In the famous 1955 movie Rebel Without a Cause, troubled high school student Jim Stark (played by James Dean) winds up playing a game of chicken with his classmates. The game is played as two teenage boys drive stolen cars toward a cliff. The first one to jump out of his car "chickens out," losing the game. Jim Stark jumps first, but his competitor gets his jacket stuck on the gear shift, is unable to jump out of the car and ends up going over the cliff to his doom. I cannot say that he won that game.

The U.S. economy is at risk of driving, so to speak, over a "fiscal cliff " starting January 1, 2013, an event that threatens to wreck the economy. The fiscal cliff got its name because under current law, there will be a massive and rapid tightening of fiscal policy in January unless Congress and the president agree to change the law before then. There are fewer than five months to avoid going over this cliff.

It is an election year, and Democrats and Republicans are locked in a battle royale as the Democrats aim to take back the House of Representatives while the Republicans aim to take back the Senate and White House. Each party has very particular and different proposals about what kind of adjustments should be made, or not made, to taxes and spending. Neither party wants the U.S. to go over the fiscal cliff, but election-year politics are not congenial to the type of political compromise necessary for a divided government to change the law. And so the political parties are acting much like the teenage boys in the movie, determined to be brave and strong and insistent that the other party make the concessions necessary to avoid going off the cliff. It seems unfortunate that current US politics resembles a dangerous game played by juvenile delinquents, but I believe that is what we have reached. In politics, as in the movie, the game might not end well.

If the U.S. economy goes over the fiscal cliff, the impact could be huge. The economy would probably slip back into recession, and with the unemployment rate currently close to 8%, the US can little afford another significant rise in unemployment. Going over the cliff could have profound-and not entirely predictable-consequences for the stock market, Treasury and corporate bond yields, commodity prices, and the U.S. dollar.

Below, I give the details about policies that contributed to the current predicament, what exactly the fiscal cliff is, what going off the fiscal cliff could do, and how the government may address the risk. To quote an old Russian proverb, "We should hope for the best but prepare for the worst."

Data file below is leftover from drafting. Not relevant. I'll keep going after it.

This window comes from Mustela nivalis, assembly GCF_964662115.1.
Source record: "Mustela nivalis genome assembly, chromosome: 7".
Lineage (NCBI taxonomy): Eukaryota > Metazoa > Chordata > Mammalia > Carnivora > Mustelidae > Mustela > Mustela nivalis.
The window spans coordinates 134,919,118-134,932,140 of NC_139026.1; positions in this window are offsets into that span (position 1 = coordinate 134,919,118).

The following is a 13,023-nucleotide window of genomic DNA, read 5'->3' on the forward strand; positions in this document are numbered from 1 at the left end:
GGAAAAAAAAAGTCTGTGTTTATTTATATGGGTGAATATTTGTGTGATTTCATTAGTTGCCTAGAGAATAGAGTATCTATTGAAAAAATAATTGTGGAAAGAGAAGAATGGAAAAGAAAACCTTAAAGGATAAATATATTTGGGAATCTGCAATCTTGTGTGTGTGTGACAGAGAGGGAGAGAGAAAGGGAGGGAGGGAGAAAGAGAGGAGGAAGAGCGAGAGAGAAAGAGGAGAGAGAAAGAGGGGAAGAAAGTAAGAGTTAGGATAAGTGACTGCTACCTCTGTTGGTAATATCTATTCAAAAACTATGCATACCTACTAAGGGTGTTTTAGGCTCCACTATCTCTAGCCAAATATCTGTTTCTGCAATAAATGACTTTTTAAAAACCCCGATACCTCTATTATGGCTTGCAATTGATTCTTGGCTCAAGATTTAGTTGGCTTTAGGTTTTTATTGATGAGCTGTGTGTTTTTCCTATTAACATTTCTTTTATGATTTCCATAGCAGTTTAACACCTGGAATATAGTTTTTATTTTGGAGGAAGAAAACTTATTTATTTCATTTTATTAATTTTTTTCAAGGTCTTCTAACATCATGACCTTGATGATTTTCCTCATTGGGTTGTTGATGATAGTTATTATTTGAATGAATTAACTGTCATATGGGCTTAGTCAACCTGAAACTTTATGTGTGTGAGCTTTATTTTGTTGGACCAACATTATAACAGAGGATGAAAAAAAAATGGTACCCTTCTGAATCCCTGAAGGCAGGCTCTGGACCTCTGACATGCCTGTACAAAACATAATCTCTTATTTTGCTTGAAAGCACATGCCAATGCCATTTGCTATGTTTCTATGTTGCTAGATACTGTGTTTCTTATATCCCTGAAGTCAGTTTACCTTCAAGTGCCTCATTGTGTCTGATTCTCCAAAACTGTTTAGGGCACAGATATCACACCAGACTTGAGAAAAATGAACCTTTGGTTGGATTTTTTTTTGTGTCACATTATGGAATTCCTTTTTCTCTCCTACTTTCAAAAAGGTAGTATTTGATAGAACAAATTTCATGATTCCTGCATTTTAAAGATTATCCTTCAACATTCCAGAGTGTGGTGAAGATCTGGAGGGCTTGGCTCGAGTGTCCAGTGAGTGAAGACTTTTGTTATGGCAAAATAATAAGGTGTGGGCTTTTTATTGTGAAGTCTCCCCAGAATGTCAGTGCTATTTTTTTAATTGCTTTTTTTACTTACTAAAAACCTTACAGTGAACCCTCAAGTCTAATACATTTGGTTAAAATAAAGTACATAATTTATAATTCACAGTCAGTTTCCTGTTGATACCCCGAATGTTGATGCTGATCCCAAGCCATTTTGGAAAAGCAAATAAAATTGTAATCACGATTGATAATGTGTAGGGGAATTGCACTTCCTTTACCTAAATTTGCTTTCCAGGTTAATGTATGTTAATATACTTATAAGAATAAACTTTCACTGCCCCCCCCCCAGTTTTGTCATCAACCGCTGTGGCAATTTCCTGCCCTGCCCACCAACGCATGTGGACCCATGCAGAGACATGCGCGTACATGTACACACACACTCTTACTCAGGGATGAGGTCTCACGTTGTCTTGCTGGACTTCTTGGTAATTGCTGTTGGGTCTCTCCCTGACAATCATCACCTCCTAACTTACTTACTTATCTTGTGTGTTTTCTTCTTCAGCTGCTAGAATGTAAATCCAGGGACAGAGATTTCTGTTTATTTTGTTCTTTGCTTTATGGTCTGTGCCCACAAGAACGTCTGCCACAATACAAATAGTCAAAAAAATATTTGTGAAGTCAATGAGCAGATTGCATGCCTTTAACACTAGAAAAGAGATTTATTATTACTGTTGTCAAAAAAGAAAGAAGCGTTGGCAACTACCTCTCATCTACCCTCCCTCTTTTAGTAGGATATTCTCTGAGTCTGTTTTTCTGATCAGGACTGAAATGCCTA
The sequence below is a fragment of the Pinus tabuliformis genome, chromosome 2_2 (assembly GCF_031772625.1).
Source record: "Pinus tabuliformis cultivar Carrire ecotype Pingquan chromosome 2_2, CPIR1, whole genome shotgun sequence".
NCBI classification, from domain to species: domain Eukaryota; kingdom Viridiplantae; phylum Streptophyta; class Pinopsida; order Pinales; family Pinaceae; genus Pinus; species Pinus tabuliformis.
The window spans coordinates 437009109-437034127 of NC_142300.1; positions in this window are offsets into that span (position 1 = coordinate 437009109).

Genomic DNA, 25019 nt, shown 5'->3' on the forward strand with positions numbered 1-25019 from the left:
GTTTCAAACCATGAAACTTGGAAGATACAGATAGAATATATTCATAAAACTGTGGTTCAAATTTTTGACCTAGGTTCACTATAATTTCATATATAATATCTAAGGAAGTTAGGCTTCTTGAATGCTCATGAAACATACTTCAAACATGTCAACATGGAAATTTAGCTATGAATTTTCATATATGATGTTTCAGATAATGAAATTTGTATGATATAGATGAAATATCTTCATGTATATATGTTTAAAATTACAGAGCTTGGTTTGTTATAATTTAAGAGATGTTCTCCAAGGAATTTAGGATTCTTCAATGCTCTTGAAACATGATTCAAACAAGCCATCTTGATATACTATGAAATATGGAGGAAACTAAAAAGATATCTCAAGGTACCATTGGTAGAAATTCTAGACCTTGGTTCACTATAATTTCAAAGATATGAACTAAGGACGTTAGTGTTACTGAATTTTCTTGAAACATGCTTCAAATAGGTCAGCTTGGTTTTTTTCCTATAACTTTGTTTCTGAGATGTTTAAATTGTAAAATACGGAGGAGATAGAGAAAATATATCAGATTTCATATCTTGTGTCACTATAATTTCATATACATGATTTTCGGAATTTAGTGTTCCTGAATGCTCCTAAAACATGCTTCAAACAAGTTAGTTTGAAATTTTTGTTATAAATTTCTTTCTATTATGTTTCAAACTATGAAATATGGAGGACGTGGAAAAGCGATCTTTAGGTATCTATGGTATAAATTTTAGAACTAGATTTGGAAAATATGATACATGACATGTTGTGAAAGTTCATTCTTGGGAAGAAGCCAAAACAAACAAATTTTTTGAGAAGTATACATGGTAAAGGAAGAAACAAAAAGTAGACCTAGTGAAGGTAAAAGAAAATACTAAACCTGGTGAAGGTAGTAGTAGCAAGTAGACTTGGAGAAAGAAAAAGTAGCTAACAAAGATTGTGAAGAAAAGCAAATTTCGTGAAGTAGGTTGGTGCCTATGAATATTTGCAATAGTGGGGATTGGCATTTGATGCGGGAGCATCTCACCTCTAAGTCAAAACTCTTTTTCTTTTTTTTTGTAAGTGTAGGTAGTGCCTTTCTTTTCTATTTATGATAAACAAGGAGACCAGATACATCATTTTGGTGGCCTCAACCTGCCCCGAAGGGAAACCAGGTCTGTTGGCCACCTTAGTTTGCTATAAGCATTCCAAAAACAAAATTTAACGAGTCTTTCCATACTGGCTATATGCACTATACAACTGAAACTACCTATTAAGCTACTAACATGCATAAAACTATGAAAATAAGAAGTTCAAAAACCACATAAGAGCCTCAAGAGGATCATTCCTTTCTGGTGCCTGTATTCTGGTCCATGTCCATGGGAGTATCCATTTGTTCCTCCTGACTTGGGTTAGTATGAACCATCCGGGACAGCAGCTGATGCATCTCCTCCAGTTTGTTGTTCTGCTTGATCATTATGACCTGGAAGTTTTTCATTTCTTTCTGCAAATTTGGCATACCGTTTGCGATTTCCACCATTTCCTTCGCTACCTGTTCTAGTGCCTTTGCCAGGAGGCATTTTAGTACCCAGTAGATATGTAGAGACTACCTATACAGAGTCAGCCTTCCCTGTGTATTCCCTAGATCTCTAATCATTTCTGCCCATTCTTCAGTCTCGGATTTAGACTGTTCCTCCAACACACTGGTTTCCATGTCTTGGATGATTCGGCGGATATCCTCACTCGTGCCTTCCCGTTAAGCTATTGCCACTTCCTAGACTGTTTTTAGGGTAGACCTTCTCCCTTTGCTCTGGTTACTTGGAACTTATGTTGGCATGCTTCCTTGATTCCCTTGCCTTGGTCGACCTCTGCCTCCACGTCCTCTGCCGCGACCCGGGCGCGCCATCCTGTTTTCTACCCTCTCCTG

How Did We Get Here?
The largest part of the fiscal cliff is the so-called Bush tax cuts, which were created by two pieces of legislation, called the Economic Growth and Tax Relief Reconciliation Act of 2001 (EGTRRA) and the Jobs and Growth Tax Relief Reconciliation Act of 2003 (JGTRRA). These acts cut income tax rates, created new tax credits, raised certain tax exemptions, expanded depreciation allowances, restricted the Alternative Minimum Tax (AMT), and reduced estate taxes.

EGTRRA was signed into law by President Bush on June 7, 2001, as a fiscal response to the "tech wreck" that began in 2000 and pushed the U.S. economy into recession in early 2001. It was a sweeping piece of tax legislation that lowered income tax rates, revised exemptions and credits to reduce the "marriage penalty," phased out the estate tax, and extended and simplified retirement and savings plans.

The most notable feature of the tax law was a multi-year reduction in tax rates for each income tax bracket. In particular, by 2006 the 28% bracket would be lowered to 25%, the 31% bracket would be lowered to 28%, the 36% bracket would be lowered to 33%, and the 39.6% bracket would be lowered to 35%. The 15% tax bracket was left alone, but a new 10% bracket was created for low-income tax filers, and the 15% bracket's lower-income threshold was indexed to the new 10% bracket. To address the so-called marriage penalty in the income tax, EGTRRA raised the standard deduction for married couples filing jointly. Additionally, EGTRRA increased the per-child tax credit and the tax credit for spending on dependent child care, and phased out limits on itemized deductions and personal exemptions for higher-income taxpayers. The law expanded and simplified the rules for retirement plans (such as Individual Retirement Accounts) and for educational savings accounts (called 529 plans). Finally, the law gradually reduced the estate tax, eliminating it entirely in 2010.

It may seem odd that EGTRRA was set to expire in its entirety at the end of 2010, but Congressional budgetary rules impose a time limit on tax changes.

The recession of 2001 was one of the shortest and mildest in US history, but the recovery was relatively sluggish. The Federal Reserve Board (the Fed) eased to promote a better recovery, pushing its federal funds rate down to 1.00%, which helped start the housing boom. President Bush also requested another round of tax stimulus to boost the recovery, and Congress delivered. JGTRRA was signed into law by the president on May 28, 2003.